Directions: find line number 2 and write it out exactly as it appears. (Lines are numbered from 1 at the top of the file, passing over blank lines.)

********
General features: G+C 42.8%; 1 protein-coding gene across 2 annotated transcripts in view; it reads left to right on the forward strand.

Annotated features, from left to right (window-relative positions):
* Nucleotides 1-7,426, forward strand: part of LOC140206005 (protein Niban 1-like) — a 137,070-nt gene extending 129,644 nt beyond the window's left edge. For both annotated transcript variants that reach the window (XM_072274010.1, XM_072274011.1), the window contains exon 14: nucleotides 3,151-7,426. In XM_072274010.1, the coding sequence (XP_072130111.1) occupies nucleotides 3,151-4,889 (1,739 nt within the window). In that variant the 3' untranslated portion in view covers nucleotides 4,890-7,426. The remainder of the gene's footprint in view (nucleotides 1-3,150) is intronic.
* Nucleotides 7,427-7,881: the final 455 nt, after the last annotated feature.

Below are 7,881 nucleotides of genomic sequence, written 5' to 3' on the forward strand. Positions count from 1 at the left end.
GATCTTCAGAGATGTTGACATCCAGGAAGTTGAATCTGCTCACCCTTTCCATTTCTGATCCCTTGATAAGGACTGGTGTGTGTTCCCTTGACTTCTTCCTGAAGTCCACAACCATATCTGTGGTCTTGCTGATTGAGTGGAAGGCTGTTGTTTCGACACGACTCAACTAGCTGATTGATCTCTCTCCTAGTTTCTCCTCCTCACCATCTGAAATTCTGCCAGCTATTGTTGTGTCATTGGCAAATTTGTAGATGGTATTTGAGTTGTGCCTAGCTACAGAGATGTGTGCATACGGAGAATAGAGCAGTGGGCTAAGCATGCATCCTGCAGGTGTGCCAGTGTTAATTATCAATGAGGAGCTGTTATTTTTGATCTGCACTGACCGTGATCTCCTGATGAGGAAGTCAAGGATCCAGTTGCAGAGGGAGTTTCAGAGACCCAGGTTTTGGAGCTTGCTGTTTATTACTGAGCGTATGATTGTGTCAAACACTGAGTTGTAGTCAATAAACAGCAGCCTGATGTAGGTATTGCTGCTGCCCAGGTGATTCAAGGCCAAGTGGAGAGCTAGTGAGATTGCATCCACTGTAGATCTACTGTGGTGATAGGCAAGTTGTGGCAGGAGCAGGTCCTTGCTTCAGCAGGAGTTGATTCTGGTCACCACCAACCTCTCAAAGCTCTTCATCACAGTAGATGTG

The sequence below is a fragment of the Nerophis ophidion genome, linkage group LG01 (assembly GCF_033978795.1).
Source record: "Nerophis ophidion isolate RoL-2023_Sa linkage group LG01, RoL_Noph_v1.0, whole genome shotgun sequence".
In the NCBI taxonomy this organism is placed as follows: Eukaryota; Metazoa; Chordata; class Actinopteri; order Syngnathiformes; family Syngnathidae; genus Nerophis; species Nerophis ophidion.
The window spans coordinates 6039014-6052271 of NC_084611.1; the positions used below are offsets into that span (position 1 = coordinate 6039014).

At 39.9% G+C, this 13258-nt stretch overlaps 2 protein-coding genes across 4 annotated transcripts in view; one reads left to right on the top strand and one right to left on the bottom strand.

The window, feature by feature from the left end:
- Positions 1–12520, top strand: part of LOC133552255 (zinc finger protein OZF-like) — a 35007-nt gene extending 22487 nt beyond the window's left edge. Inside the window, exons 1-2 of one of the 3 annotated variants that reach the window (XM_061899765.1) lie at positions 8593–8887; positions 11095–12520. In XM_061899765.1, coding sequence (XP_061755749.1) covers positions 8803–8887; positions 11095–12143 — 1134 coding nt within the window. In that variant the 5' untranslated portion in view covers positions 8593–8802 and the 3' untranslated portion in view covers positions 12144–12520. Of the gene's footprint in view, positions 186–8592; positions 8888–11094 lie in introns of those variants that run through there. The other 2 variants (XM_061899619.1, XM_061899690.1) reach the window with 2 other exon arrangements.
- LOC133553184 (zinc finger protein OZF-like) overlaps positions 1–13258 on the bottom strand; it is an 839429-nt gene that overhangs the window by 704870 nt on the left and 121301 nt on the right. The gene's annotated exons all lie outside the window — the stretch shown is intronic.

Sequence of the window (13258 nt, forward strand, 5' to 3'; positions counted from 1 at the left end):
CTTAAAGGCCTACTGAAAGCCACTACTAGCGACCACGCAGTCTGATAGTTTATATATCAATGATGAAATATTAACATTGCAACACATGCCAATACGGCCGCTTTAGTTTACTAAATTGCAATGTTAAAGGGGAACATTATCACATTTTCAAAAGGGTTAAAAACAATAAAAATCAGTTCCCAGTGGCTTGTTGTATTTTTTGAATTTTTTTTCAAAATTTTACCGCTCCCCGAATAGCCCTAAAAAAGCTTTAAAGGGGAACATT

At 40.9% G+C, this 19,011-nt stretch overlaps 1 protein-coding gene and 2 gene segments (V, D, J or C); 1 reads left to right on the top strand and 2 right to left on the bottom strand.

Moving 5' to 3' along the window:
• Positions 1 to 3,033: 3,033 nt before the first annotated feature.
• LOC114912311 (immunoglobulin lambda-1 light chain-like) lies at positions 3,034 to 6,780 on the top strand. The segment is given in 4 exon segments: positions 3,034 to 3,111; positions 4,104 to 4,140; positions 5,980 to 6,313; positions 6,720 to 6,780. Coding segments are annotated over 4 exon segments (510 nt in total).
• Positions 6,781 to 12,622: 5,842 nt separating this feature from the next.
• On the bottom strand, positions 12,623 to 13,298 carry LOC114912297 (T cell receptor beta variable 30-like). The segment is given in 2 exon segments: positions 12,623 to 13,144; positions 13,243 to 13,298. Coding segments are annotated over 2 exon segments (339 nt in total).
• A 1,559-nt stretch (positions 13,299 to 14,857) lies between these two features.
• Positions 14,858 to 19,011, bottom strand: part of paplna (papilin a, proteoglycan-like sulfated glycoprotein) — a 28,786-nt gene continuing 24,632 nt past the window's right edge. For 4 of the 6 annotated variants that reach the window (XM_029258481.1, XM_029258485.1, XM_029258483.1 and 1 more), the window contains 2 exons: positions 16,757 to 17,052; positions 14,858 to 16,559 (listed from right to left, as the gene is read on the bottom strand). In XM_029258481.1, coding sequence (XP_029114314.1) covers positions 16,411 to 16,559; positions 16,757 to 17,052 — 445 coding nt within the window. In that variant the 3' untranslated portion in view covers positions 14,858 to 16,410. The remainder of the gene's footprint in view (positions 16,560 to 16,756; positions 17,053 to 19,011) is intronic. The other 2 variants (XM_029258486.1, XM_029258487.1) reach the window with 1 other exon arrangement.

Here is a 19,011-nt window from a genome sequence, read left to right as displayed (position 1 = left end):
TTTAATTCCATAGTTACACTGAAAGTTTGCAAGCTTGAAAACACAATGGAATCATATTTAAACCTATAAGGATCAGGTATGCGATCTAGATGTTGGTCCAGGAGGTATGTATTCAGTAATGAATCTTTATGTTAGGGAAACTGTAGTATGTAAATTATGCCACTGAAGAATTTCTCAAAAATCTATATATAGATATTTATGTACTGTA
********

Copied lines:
Annotated features, from left to right (window-relative positions):